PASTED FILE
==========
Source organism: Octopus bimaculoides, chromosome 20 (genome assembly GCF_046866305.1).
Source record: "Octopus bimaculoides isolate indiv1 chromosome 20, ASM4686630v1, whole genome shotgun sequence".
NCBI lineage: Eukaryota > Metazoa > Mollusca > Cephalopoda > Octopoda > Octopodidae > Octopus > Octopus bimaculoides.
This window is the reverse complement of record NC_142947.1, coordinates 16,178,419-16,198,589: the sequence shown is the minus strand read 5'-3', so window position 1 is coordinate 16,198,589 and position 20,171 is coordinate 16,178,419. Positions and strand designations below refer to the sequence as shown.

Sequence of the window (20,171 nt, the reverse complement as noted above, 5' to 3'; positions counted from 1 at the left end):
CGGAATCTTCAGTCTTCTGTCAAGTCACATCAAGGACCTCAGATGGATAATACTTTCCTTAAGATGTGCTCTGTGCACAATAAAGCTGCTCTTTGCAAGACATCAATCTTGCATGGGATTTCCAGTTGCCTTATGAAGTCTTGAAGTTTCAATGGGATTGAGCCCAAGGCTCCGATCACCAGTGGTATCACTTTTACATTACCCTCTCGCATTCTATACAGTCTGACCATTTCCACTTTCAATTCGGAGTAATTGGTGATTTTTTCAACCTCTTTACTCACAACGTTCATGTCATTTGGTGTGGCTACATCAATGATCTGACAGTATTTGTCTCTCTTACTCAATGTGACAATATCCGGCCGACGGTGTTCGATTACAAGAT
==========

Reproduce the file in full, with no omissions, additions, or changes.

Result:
Source organism: Octopus bimaculoides, chromosome 20 (genome assembly GCF_046866305.1).
Source record: "Octopus bimaculoides isolate indiv1 chromosome 20, ASM4686630v1, whole genome shotgun sequence".
NCBI lineage: Eukaryota > Metazoa > Mollusca > Cephalopoda > Octopoda > Octopodidae > Octopus > Octopus bimaculoides.
This window is the reverse complement of record NC_142947.1, coordinates 16,178,419-16,198,589: the sequence shown is the minus strand read 5'-3', so window position 1 is coordinate 16,198,589 and position 20,171 is coordinate 16,178,419. Positions and strand designations below refer to the sequence as shown.

Sequence of the window (20,171 nt, the reverse complement as noted above, 5' to 3'; positions counted from 1 at the left end):
CGGAATCTTCAGTCTTCTGTCAAGTCACATCAAGGACCTCAGATGGATAATACTTTCCTTAAGATGTGCTCTGTGCACAATAAAGCTGCTCTTTGCAAGACATCAATCTTGCATGGGATTTCCAGTTGCCTTATGAAGTCTTGAAGTTTCAATGGGATTGAGCCCAAGGCTCCGATCACCAGTGGTATCACTTTTACATTACCCTCTCGCATTCTATACAGTCTGACCATTTCCACTTTCAATTCGGAGTAATTGGTGATTTTTTCAACCTCTTTACTCACAACGTTCATGTCATTTGGTGTGGCTACATCAATGATCTGACAGTATTTGTCTCTCTTACTCAATGTGACAATATCCGGCCGACGGTGTTCGATTACAAGAT